What does “balancing your range” mean? Is it the same as mixing up your play or is there something more complex involved?
Towards the end of October, a mysterious entity known as “Isildur1” ambushed the Full Tilt tables and sent shockwaves through the online poker community. Within the space of a few days, he was playing some of the biggest names at the highest stakes available, often seated with the max and playing up to eight tables simultaneously.
About six months ago I wrote an article about the Unibet Open, London. I talked about wild parties, rock stars, and a feel to proceedings that was somewhere between the Olympics and the Oscars. This weekend I had my second drink from the cup, and I loved it. But whereas my first taste of the Unibet Open left me feeling hedonistic and carefree, my second has left me with a serious conviction: this is how a poker tour should be.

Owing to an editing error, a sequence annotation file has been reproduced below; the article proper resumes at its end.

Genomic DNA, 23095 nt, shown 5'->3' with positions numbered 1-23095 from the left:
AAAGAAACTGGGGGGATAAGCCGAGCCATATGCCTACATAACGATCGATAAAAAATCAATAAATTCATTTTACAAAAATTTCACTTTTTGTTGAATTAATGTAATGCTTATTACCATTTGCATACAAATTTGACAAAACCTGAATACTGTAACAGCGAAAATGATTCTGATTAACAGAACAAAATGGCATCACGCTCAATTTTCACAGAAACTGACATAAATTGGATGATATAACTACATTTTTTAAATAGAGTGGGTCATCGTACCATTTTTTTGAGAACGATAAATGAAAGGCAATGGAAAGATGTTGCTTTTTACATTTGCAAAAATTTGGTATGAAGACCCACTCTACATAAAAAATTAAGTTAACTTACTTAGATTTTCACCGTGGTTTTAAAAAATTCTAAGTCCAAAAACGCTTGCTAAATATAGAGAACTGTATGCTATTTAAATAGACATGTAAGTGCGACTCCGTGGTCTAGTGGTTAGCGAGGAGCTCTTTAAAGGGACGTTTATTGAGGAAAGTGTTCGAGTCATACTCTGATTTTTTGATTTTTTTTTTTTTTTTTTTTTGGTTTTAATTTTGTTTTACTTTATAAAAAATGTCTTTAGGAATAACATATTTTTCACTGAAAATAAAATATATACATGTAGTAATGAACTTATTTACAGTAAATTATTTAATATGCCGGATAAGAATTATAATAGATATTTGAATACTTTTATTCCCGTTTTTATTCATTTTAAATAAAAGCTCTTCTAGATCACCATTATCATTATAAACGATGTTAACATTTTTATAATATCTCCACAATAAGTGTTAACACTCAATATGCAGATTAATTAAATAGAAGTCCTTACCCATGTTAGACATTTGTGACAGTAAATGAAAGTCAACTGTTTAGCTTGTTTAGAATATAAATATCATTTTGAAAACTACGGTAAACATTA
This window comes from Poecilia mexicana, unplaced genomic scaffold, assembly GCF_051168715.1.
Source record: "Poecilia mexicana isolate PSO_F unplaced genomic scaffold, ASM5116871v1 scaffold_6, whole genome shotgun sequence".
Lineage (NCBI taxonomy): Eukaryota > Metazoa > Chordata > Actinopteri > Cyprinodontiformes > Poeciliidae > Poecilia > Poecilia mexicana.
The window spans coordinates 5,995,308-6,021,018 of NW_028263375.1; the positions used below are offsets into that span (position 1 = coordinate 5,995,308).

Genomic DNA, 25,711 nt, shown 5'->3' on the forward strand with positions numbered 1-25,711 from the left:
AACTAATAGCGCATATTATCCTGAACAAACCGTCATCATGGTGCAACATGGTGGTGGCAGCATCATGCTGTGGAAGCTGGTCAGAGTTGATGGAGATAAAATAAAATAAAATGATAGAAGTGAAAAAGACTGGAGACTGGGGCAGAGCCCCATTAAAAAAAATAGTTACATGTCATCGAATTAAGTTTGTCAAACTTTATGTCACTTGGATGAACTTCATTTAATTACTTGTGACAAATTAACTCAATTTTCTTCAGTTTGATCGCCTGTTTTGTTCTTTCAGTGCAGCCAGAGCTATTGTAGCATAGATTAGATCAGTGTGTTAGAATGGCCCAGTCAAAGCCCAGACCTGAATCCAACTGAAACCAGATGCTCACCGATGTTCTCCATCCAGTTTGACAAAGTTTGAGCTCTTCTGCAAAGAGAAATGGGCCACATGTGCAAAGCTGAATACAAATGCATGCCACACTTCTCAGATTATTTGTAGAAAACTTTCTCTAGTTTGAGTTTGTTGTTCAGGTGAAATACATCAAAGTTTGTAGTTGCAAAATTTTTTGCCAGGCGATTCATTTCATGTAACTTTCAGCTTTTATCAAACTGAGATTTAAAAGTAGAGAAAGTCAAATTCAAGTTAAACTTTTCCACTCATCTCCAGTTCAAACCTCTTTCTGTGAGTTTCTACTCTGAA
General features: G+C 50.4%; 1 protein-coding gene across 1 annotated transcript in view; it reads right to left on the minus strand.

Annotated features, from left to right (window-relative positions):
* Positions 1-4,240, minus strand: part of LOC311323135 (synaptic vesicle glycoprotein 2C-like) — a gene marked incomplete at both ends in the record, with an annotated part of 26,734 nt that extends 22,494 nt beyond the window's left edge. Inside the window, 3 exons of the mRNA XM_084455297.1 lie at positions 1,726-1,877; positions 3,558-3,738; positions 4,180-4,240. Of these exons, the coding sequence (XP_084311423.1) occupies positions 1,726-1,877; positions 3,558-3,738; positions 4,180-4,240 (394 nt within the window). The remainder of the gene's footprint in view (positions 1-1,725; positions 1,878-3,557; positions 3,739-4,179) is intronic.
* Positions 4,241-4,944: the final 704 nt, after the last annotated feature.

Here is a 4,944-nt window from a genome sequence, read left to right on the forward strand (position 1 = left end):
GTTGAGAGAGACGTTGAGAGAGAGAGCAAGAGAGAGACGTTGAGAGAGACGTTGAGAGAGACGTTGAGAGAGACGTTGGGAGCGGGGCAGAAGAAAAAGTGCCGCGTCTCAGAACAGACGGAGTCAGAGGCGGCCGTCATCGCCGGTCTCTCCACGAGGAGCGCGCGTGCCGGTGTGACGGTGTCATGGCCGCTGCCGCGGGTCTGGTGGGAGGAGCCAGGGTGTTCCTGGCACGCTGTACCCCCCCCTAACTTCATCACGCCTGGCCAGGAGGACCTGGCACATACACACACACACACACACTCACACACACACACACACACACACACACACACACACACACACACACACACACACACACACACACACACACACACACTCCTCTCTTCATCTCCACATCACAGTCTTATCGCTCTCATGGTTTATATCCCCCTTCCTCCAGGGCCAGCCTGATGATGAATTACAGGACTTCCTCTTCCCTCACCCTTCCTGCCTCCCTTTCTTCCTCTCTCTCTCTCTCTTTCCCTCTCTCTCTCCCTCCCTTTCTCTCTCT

“I used to think I was just a character in a comic strip drawn by some guy in Utah. It’s not my choice – the guy who draws the comics makes the choices.”
After winning a package on Betsafe Poker, I was off to Latvia for my first ever tournament in that part of the world, and I have to say the organisation of the event was superb, as was the hotel and the tournament venue, Casino Royale.
Dear Dr Tom,
I always sucked at maths at school, but I’ve think I’ve got good “card sense” and have pretty much taught myself all the maths necessary for solid tournament play. The problem I have is, if I make it to the top three or four in a tournament and someone suggests a chop, I’m not smart enough to figure out if I’m getting a good deal or not. Is there a simple formula I can learn so I don’t get ripped off?